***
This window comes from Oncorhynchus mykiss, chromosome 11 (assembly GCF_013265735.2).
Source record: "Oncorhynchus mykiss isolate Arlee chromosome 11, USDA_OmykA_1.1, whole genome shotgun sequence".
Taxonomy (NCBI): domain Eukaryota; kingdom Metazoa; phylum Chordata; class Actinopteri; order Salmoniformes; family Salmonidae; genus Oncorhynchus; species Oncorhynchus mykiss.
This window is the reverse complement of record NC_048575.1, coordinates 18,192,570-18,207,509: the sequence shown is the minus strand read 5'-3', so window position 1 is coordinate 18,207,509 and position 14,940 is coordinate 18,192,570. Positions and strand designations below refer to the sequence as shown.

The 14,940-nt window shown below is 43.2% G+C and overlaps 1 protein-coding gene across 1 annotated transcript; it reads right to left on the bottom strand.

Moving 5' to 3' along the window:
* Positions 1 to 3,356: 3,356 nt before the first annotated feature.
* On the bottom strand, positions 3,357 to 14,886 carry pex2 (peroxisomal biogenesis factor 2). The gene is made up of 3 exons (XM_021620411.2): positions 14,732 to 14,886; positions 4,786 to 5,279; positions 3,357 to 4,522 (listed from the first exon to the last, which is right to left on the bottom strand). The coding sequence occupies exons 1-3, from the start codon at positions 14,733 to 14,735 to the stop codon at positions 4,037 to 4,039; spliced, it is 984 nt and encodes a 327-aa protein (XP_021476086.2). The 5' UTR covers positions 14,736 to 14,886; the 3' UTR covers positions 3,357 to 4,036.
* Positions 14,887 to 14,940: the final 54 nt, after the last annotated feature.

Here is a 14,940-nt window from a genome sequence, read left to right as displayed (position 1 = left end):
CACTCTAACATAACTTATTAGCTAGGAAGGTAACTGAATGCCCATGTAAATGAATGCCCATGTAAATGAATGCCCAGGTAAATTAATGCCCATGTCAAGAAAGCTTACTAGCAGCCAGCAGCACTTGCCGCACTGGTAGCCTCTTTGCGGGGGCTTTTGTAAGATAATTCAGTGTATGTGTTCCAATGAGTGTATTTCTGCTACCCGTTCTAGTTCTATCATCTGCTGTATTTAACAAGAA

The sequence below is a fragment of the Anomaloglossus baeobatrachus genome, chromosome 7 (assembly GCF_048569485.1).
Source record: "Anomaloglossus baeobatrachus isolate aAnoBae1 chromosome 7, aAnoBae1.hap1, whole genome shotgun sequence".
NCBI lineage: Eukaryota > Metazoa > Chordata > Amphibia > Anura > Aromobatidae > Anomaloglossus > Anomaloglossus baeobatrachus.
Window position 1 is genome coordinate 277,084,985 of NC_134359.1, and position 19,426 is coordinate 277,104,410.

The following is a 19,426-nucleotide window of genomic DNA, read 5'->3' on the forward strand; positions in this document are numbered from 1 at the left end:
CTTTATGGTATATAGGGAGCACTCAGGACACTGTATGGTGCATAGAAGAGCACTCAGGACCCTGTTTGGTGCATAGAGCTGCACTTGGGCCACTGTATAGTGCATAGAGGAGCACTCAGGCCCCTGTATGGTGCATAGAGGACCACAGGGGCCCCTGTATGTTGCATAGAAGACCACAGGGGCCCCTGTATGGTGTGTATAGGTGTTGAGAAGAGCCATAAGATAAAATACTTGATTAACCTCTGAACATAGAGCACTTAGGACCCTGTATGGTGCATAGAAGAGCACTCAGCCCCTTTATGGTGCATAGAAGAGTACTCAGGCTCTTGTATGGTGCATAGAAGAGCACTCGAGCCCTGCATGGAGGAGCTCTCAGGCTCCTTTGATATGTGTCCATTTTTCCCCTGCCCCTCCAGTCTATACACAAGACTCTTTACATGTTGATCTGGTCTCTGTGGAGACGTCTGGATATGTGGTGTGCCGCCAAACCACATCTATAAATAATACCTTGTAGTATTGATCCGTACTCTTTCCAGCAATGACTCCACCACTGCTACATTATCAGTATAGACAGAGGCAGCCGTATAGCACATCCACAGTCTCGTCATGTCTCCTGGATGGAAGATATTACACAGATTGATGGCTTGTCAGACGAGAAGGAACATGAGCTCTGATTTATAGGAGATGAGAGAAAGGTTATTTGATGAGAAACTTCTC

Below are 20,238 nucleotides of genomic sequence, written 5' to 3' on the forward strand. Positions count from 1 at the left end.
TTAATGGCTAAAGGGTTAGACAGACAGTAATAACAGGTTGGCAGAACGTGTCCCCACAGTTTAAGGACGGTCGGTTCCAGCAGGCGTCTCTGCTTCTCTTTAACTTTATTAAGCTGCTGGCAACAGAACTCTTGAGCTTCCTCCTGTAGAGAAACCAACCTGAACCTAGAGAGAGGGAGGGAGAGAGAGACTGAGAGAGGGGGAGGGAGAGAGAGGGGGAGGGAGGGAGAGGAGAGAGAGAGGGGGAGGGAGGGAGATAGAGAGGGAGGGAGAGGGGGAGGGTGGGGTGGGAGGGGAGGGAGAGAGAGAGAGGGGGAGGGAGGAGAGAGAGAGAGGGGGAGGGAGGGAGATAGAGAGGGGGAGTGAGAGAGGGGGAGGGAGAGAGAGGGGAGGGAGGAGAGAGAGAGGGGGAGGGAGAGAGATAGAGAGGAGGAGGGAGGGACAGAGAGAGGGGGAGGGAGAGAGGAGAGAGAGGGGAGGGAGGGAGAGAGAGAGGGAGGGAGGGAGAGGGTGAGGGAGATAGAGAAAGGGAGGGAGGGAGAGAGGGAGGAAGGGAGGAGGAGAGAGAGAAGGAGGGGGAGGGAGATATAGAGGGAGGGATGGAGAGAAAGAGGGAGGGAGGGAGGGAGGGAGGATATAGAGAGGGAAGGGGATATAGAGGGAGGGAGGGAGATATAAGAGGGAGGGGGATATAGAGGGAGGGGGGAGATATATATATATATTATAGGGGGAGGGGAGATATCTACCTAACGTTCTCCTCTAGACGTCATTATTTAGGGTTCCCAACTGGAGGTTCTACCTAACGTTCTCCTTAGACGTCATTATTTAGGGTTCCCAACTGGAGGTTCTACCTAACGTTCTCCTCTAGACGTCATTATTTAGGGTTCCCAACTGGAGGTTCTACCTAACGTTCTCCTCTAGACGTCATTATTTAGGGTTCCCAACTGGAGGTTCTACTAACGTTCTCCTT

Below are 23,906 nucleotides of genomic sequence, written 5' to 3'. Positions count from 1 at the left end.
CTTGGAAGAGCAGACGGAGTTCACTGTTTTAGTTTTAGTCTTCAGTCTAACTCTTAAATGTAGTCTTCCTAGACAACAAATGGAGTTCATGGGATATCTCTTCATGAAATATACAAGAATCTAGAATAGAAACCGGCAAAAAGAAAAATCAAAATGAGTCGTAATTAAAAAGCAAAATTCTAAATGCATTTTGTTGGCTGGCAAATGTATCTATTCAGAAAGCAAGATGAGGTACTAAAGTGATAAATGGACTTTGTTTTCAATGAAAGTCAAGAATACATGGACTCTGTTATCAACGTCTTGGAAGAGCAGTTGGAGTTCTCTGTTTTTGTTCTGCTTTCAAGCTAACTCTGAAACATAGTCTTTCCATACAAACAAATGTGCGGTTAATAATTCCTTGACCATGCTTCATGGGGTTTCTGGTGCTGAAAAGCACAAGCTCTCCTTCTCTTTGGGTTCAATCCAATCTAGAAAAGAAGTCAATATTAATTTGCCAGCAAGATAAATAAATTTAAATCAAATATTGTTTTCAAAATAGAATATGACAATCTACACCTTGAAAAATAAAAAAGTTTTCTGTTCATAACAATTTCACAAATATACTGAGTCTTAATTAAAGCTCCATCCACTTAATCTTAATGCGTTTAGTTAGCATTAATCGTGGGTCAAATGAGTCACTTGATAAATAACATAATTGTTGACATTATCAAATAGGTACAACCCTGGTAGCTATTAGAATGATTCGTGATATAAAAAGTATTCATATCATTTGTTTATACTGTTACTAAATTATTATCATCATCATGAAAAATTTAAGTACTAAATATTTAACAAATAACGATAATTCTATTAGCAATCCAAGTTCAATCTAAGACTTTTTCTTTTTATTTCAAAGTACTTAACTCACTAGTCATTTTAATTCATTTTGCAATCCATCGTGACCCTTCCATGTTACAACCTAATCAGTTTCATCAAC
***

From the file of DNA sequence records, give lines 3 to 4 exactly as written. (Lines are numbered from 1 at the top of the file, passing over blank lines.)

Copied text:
Taxonomy (NCBI): domain Eukaryota; kingdom Metazoa; phylum Chordata; class Actinopteri; order Salmoniformes; family Salmonidae; genus Oncorhynchus; species Oncorhynchus mykiss.
This window is the reverse complement of record NC_048575.1, coordinates 18,192,570-18,207,509: the sequence shown is the minus strand read 5'-3', so window position 1 is coordinate 18,207,509 and position 14,940 is coordinate 18,192,570. Positions and strand designations below refer to the sequence as shown.